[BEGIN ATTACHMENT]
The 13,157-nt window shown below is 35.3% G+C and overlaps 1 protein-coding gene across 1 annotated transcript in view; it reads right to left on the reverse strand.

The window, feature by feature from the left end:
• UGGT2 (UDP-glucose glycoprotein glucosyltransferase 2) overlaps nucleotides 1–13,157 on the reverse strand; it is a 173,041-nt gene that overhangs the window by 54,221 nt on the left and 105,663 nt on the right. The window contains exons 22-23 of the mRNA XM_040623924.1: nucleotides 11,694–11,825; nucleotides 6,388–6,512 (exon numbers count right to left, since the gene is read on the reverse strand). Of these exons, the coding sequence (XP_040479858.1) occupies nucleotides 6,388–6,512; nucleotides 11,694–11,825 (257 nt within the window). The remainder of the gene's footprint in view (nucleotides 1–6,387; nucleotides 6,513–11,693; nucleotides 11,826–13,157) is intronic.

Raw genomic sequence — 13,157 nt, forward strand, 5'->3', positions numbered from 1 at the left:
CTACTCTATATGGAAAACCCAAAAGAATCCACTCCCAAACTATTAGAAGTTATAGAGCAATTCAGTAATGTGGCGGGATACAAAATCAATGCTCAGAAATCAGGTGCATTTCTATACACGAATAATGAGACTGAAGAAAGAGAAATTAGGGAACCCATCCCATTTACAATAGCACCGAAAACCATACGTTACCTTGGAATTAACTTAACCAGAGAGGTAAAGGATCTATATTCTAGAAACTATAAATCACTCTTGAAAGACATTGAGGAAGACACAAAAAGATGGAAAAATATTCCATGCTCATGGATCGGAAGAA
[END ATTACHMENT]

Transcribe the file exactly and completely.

The 13,157-nt window shown below is 35.3% G+C and overlaps 1 protein-coding gene across 1 annotated transcript in view; it reads right to left on the reverse strand.

The window, feature by feature from the left end:
• UGGT2 (UDP-glucose glycoprotein glucosyltransferase 2) overlaps nucleotides 1–13,157 on the reverse strand; it is a 173,041-nt gene that overhangs the window by 54,221 nt on the left and 105,663 nt on the right. The window contains exons 22-23 of the mRNA XM_040623924.1: nucleotides 11,694–11,825; nucleotides 6,388–6,512 (exon numbers count right to left, since the gene is read on the reverse strand). Of these exons, the coding sequence (XP_040479858.1) occupies nucleotides 6,388–6,512; nucleotides 11,694–11,825 (257 nt within the window). The remainder of the gene's footprint in view (nucleotides 1–6,387; nucleotides 6,513–11,693; nucleotides 11,826–13,157) is intronic.

Raw genomic sequence — 13,157 nt, forward strand, 5'->3', positions numbered from 1 at the left:
CTACTCTATATGGAAAACCCAAAAGAATCCACTCCCAAACTATTAGAAGTTATAGAGCAATTCAGTAATGTGGCGGGATACAAAATCAATGCTCAGAAATCAGGTGCATTTCTATACACGAATAATGAGACTGAAGAAAGAGAAATTAGGGAACCCATCCCATTTACAATAGCACCGAAAACCATACGTTACCTTGGAATTAACTTAACCAGAGAGGTAAAGGATCTATATTCTAGAAACTATAAATCACTCTTGAAAGACATTGAGGAAGACACAAAAAGATGGAAAAATATTCCATGCTCATGGATCGGAAGAA